SHEEP SCHEMES AIM AT QUALITY
SIRE reference schemes have been on the scene for five years now. The Suffolk and Charollais schemes were working with 39 flocks in 1990. Now nine breeds have a total 140 flocks participating in breed improvement.
Their common objective is to breed top quality sires which will produce superior lambs to meet todays and future markets.
It is a long term project though, points out Stewart Hall, the Meat and Livestock Commissions (MLC) sheep strategy manager. But already some flocks are selling 80% of their rams straight off the farm on breeding value figures alone. For example, Charollais rams have been sold, priced on index with a base of £300, plus £2 an index point over 100 points.
The schemes are limited companies. MLCs role is developmental, working side-by-side with the secretaries and Signet consultants.
"MLC has a responsibility over sheep breed improvement. We develop the schemes and progress them forward," explains Mr Hall. "We provide the latest technology and help the breeder use it to the industrys benefit.
"Breeders are provided with estimated breeding values (EBVs) on membership of a sire reference scheme and Signets Sheepbreeder service. An EBV provides comparison of animals which are superior or inferior compared to other animals in a group. They are expressed as a measurement of the trait recorded, eg eye muscle and backfat are in mm and weight in kgs."
Best linear unbiased prediction (BLUP) analysis is then used to compare ram performance across flocks and produce a scheme index. Values over about 130, depending on breed, indicate rams which are faster growing and leaner than the scheme average. This system removes variations in management systems between flocks. BLUP analysis is only currently available to sire reference schemes, but is forecast to be available to all Sheepbreeder members sometime next year (see table).
There are three terminal sire schemes exhibiting at Farmtech: Suffolk, Texel and Charollais. The Blue-Faced Leicester, a long wool crossing breed, will be represented by its group breeding scheme. Since their conception all have shown impressive progress.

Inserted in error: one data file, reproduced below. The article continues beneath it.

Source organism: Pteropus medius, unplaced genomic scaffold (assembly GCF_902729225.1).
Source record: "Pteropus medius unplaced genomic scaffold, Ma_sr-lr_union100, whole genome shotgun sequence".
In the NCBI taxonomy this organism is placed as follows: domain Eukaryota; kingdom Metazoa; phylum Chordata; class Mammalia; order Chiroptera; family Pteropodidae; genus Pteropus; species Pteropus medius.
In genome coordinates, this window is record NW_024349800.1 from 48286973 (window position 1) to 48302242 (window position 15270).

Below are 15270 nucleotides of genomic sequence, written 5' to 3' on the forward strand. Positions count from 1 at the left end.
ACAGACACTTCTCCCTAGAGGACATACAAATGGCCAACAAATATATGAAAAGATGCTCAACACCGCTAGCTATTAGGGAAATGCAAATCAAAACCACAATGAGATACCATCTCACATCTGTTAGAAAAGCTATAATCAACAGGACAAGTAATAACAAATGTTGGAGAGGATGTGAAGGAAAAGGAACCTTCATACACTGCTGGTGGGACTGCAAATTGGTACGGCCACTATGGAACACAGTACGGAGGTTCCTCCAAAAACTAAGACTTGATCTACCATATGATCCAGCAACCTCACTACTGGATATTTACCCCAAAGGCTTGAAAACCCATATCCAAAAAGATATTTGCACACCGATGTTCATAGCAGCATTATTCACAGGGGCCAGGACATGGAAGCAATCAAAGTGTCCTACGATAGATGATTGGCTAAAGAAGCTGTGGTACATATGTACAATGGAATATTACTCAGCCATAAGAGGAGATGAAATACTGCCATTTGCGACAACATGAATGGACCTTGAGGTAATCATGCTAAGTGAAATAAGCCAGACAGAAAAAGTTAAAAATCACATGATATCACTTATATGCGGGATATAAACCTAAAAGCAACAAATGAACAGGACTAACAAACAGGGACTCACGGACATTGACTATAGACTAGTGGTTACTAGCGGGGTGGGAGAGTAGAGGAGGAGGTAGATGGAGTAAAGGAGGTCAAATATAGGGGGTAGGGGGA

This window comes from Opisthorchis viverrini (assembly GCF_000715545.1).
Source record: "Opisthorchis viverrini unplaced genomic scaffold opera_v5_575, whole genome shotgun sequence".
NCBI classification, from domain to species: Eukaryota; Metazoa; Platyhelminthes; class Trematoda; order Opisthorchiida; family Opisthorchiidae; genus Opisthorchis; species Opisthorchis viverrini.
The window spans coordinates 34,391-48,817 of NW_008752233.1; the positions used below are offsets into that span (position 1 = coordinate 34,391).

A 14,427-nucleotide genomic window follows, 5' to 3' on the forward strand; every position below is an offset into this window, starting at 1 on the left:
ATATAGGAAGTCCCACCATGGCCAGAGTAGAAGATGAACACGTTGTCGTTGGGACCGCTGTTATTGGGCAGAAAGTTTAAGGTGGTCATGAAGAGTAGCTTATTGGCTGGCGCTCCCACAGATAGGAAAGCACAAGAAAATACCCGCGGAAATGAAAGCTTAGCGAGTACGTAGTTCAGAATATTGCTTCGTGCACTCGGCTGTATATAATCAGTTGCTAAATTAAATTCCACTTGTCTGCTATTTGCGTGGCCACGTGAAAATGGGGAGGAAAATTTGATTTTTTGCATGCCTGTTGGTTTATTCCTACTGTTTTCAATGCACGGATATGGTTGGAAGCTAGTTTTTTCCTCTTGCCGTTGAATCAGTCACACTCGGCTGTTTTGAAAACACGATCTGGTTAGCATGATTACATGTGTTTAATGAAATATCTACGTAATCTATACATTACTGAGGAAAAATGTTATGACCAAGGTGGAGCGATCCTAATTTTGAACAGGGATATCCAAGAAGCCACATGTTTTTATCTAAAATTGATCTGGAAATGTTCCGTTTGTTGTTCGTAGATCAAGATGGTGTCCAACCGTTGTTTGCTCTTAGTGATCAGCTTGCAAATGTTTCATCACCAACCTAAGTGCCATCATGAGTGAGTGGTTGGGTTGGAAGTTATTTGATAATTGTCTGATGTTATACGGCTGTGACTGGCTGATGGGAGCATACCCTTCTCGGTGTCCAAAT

All rams are progeny-tested before they are used. The Charollais and Suffolk sire reference schemes select, then progeny test. The Texels progeny test and then select.
Each breed has an individual approach to forging genetic links between flocks, with most preferring AI due to geographical constraints. Most of this technology involves frozen semen, except for Texel members who are able to use fresh semen as the rams travel from farm to farm.
AI is one of the biggest potential barriers preventing sire reference scheme membership snowballing. The technique does not fit into many farm systems and is not cheap. Such a breeding programme can cost a producer thousands of pounds.
This argument, of course, does not take into account the financial benefits waiting for producers who invest in rams with high indexes. Scottish Agricultural Research shows returns can improve by an extra £2 for lambs sired by a high index tup.
To overcome the AI problem, MLC invested resources into researching non-invasive methods of AI using frozen semen. "The results had not been as successful as we had hoped and MLC is now funding alternative approaches to this problem," says Mr Hall. Instead, the project has been taken up the Scottish Office which has commissioned Edinburgh Genetics and a Scottish institute to continue the work.
Conscious of the need to encourage more producers to join reference schemes, and hence increase the genetic selection base, MLC has commissioned work with the Scottish Agricultural College to see how many ewes really need to be mated within each flock to provide enough data to compare rams. Currently, each scheme stipulates members must put a set number of ewes, usually about 30, to sire reference rams. This is a large commitment for many pedigree flocks.
Instead the two-year long research, under Ron Lewis guidance, will look at genetic linkage, with the aim of producing an individual menu for each flock as to what AI use is required to guarantee comprehensive cross-flock comparisons.
"If a new flock comes into a scheme, it may already have been buying sire reference rams and therefore will not need to put so many ewes to sire reference rams," explains Mr Hall. "The beauty of sire reference schemes is that all members, old and new, have the potential to produce high index stock and contribute to breed improvement."
Gene mapping profiles is another area to be explored. "The technology is available and the potential there to make good use of it," says Mr Hall. *
Basic annual feePrice (£)Signet Staff visitsService provided
Up to 50 ewes2602on requestWeighings and/or results
51-150 (£/ewe)1.45often wheninterpretation and
8-week andbreeding advice. Full
+150 ewes (£/ewe)0.50scanningbureau data service
availablepre-lists giving 8-week
indexes and range
of breeding reports.
cost a lamb(£)1.551Usually whenWithin flock index
lambs 140/produced. Across flock
147 days or BLUP analysis for sire
as shearlingsreference scheme and
breeding group members
Within flock BLUP analysis
under development for
Minimum day visit fee(£)83non-group flocks.
Charollais shearling ewe from Dai and Cynthia Morriss Penywern flock made the top price of 1850gns at a recent sale. She has an index of 155.